Data Protection - Your Personal Data is Safe
We are aware that recent events highlighted in the media concerning sharing your personal data may have left you confused and worried.
This has led to a rise in the number of queries asking us who we actually share your personal data with, do we have the rights to and can we trust these external organisations to look after your personal data.
We would like to assure you that as a practice we take your personal data very seriously and we have certain processes in place to make sure your personal data is in safe hands at all times.
As a practice we must adhere to UK Data Protection laws, the UK General Data Protection Regulation (UK GDPR) and the Data Protection Act 2018, both pieces of legislation are around to make sure we look after your data. Where we do not follow any part of the Data Protection laws we are at risk of being investigated by the Information Commissioner’s Officer (ICO) on your behalf, and possibly being issued with a fine or warning. The ICO is an independent advisory body who report directly to Parliament and make sure your rights around your personal data are protected.
To help us keep on track and make sure we abide by these laws we complete something called the Data Security and Protection Toolkit (DSPT) that incorporates the laws. It helps us measure how we are doing and keeps us in line with the law and we are required to complete this annually.
There will be times when we have to share your personal data with external organisations / companies in order to provide you with the care you need. However, we only do this where we need to, where we have a legal reason to do so and when we are happy they will continue to safeguard your personal data. An example would be the Clinical IT system we use that holds your medical records, this is supplied by an IT company who will host your personal data to enable us to use the system.
In any event where we share your personal data we will conduct the necessary Data Protection checks with the external organisation. Like us, they are required by data protection law to provide us with relevant assurances that any personal data we share with them will remain secure. Under the UK GDPR they are required to provide us with documents to assure us and this will include contracts which must include UK GDPR clauses. If an organisation does not process your personal data in line with law they too will be investigated by the ICO.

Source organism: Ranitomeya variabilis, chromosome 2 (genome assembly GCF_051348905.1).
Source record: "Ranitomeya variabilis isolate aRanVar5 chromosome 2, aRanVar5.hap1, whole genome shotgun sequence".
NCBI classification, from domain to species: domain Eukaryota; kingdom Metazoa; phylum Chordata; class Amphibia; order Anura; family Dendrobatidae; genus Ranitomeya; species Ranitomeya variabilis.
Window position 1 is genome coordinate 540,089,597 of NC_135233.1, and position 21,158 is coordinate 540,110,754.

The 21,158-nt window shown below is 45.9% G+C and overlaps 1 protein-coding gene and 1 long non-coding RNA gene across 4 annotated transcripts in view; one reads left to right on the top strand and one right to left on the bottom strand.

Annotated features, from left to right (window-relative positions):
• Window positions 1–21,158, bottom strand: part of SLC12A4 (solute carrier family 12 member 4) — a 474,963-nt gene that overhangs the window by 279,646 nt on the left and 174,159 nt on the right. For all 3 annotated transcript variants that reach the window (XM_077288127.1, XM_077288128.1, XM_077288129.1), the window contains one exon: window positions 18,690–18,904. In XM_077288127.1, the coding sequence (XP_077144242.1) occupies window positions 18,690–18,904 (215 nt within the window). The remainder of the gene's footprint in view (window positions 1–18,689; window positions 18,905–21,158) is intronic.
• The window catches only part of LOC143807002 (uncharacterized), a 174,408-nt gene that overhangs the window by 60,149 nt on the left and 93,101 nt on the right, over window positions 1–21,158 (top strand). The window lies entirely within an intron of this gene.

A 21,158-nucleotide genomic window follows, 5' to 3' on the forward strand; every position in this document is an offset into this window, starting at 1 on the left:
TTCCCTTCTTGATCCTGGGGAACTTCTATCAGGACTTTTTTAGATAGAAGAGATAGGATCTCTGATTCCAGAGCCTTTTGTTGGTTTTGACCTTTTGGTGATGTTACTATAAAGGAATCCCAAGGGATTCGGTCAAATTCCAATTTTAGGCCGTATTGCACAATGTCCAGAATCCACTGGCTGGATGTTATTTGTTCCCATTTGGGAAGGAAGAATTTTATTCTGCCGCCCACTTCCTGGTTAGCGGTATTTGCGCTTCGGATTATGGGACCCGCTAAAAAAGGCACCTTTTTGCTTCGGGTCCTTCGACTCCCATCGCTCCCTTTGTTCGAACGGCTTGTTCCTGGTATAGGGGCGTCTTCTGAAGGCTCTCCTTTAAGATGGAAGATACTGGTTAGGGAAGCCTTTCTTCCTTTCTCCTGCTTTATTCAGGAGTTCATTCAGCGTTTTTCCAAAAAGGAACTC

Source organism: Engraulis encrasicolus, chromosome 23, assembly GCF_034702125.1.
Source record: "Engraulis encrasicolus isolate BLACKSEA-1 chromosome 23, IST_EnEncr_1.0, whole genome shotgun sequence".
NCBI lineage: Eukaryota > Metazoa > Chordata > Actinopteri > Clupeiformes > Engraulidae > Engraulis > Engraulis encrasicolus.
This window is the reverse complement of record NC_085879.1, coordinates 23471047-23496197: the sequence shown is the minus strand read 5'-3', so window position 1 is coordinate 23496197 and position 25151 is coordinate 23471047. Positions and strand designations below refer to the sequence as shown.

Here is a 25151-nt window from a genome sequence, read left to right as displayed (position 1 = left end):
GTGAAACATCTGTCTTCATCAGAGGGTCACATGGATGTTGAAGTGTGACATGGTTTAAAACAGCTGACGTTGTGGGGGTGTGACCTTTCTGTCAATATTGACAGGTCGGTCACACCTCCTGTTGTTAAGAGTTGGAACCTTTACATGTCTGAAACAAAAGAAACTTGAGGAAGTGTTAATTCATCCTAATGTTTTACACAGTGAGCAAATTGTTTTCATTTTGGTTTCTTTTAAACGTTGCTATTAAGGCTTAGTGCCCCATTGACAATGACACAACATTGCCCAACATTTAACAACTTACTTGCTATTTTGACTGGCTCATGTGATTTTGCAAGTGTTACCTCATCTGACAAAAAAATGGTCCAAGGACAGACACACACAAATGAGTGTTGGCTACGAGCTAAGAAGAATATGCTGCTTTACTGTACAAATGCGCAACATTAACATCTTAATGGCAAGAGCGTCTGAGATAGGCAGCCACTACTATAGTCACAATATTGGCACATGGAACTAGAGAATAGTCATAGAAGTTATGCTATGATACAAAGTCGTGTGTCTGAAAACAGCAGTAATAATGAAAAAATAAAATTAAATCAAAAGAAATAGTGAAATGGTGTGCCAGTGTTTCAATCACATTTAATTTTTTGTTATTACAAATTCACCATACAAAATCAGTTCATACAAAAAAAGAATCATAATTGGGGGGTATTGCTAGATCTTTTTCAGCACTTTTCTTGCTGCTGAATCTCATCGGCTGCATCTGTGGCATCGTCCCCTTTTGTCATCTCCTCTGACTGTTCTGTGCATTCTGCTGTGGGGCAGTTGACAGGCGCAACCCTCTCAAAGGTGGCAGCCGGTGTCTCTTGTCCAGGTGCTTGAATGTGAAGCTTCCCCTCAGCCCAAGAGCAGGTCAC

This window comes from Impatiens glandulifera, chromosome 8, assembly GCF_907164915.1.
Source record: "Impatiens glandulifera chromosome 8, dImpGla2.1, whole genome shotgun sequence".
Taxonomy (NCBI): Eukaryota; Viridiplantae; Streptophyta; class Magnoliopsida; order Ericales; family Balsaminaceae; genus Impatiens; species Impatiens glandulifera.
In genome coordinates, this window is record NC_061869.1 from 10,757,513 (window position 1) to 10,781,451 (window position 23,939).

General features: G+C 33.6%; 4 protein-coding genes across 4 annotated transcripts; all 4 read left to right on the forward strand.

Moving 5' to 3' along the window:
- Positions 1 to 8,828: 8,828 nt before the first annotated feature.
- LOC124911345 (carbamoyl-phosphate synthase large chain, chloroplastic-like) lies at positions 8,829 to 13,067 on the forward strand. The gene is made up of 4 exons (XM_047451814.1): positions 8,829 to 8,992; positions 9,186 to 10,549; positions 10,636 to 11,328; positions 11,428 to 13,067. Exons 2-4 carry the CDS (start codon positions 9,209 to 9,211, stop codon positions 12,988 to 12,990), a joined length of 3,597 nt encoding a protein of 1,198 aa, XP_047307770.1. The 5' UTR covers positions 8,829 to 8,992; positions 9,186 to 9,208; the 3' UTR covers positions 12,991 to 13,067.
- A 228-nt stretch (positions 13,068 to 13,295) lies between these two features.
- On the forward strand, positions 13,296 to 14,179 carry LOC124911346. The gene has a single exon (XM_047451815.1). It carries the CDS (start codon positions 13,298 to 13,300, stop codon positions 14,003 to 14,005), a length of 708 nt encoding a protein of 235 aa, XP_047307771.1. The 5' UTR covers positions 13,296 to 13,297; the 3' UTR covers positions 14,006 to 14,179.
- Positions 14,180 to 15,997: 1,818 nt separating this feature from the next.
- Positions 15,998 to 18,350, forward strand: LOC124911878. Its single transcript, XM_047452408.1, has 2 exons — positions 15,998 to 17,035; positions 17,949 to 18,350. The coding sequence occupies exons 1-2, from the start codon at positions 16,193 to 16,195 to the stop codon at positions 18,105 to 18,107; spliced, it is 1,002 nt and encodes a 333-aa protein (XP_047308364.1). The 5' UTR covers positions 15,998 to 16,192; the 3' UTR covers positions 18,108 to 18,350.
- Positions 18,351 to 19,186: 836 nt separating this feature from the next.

We cannot share your personal data without a legal basis, which means we cannot give your personal data to anyone ‘just because’ they want it. The UK GDPR sets out 6 legal bases we can use, the most common one you would have heard of is ‘consent.’ Consent is not often used in healthcare and where we are using your personal data for direct care, it just would not work and the UK GDPR recognise this so we apply a legal basis called ‘public tasks.’ Public tasks covers the use of personal data where it relates to either being in the interest of the patients care or the public interest. This means that we do not need to ask for your consent, although we are obliged to be open and transparent with your personal data which we do via our Privacy Notice which you can find on this website.
We certainly will not sell your personal data to anyone.
When we share your personal data we need to abide by the UK GDPR principles, one of which is called ‘data minimisation’ – this means we can legally only share what is relevant and necessary for the task.
Finally along with completing the DSPT (as mentioned above) where we have any data protection concerns or need advice we have a dedicated Information Governance team who are on hand to guide us through the do’s and don’ts.
I hope this information has provided you with assurance that we take the necessary steps to make sure your personal data is safe when in our care and that where we share your personal data we do so only if the law allows us to.
How information about you helps us to provide better care
NHS England is Commissioning a modern data service from the Health and Social Care Information Centre (HSCIC) on behalf of the entire health and social care system. Known as care.data, this programme will build on the existing data services such as the Hospital Episodes Statistics (HES) service and expand it to provide linked data that will eventually cover all care settings, both in and out of hospital. Under the Health and Social Care Act 2012 NHS England has the power to direct the HSCIC to collect information from all providers of NHS care, including General Practices. The General Practice Extraction Service (GPES) will be used to extract GP data each month. Initially the data will cover the period April 2013 onwards.
Please see the following 2 documents which will provide you with more information and what to do next if you wish to object to this data sharing. Please ensure you read this information carefully first before raising any additional queries with the practice. There will be a form at reception to use if you do wish to object. If you have no objection you need do nothing else at this time.
Please note, this is not the same as the Summary Care Record which you may or may not have already objected to in which case you would need to understand and if applicable object separately to this if you wish.
More information can be found here
Care data patient information leaflet (PDF, 362KB)
Care data patient frequently asked questions (PDF, 160KB)
Care data poster (PDF, 145KB)